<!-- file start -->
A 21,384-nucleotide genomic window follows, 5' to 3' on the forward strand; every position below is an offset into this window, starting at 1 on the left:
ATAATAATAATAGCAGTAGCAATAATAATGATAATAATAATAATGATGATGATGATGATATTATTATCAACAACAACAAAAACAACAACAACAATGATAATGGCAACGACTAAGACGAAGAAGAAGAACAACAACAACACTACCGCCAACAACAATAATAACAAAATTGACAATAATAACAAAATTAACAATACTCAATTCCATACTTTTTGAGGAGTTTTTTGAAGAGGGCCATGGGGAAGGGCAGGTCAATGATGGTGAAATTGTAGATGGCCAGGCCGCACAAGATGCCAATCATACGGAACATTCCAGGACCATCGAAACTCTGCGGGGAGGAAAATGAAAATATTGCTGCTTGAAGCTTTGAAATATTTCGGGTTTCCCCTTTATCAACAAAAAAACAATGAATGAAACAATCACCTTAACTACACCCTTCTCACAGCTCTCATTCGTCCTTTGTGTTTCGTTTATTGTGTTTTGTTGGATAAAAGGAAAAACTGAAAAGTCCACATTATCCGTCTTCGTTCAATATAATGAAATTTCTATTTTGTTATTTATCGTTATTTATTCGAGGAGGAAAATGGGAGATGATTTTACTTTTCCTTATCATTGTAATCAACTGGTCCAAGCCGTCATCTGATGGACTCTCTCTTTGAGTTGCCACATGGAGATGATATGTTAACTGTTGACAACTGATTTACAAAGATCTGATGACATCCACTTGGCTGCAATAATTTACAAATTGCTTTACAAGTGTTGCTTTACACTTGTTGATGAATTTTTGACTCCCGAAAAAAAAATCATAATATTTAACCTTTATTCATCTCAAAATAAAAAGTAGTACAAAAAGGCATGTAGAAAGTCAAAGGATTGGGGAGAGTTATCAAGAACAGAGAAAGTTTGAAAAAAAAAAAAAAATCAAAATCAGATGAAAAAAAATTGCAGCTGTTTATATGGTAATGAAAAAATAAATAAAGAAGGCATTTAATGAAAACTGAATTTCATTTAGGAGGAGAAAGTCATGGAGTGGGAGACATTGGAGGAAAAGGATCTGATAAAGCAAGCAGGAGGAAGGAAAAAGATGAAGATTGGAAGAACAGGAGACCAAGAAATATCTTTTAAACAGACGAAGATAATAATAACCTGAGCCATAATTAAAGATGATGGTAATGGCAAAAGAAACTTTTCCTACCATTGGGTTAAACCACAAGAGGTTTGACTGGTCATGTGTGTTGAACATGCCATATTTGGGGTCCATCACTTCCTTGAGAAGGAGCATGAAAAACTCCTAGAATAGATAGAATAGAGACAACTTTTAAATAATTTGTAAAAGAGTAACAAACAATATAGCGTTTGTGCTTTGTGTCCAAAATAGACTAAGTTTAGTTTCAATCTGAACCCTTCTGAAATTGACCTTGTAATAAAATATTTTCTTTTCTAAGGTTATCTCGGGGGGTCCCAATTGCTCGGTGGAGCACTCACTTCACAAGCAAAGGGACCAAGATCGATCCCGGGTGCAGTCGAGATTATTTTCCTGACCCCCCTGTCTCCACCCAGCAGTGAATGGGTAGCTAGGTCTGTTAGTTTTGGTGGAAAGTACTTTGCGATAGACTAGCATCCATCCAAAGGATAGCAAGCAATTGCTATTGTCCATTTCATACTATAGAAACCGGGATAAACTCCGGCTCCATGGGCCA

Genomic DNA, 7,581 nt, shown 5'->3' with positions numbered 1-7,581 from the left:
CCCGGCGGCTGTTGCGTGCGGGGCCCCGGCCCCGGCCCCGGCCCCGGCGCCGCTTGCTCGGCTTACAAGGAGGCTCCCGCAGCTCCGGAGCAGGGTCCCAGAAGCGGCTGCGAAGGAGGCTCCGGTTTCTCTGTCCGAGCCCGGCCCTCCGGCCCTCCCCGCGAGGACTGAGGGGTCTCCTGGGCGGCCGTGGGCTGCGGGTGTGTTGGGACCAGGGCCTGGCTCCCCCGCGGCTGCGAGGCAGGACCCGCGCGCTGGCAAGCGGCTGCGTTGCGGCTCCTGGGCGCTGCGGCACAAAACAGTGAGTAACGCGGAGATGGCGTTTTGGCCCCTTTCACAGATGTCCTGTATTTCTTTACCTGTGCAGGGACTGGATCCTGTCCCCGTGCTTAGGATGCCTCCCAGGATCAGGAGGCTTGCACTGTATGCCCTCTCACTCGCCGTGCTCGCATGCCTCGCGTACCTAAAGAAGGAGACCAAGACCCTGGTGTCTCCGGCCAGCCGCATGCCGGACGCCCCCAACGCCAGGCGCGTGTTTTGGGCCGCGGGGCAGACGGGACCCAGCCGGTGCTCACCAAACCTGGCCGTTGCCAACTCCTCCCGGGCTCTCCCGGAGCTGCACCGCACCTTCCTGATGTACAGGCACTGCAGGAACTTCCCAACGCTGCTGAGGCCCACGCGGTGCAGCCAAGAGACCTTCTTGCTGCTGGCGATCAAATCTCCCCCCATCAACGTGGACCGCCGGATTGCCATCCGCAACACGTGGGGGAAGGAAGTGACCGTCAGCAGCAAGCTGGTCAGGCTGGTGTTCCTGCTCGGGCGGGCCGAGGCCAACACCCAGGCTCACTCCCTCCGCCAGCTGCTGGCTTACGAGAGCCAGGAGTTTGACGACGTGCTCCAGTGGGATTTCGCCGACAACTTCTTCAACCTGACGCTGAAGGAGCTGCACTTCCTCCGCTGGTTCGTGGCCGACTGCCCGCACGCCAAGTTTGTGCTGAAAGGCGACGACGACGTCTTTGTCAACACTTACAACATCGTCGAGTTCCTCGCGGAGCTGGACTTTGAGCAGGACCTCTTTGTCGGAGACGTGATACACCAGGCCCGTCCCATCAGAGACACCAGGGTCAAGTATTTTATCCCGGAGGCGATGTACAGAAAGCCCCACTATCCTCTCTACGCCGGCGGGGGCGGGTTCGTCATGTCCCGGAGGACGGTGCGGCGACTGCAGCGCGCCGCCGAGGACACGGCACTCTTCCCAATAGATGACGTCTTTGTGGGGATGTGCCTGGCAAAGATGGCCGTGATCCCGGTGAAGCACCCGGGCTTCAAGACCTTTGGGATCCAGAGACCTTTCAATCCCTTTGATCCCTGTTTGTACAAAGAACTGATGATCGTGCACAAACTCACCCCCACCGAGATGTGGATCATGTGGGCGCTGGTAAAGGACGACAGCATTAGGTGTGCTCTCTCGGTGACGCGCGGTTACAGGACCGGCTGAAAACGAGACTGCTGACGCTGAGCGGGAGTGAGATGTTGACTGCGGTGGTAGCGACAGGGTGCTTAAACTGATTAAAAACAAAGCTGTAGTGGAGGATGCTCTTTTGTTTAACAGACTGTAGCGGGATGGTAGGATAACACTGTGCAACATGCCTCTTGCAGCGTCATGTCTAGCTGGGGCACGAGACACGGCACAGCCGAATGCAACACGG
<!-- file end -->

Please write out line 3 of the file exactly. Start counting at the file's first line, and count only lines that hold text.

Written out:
Genomic DNA, 7,581 nt, shown 5'->3' with positions numbered 1-7,581 from the left: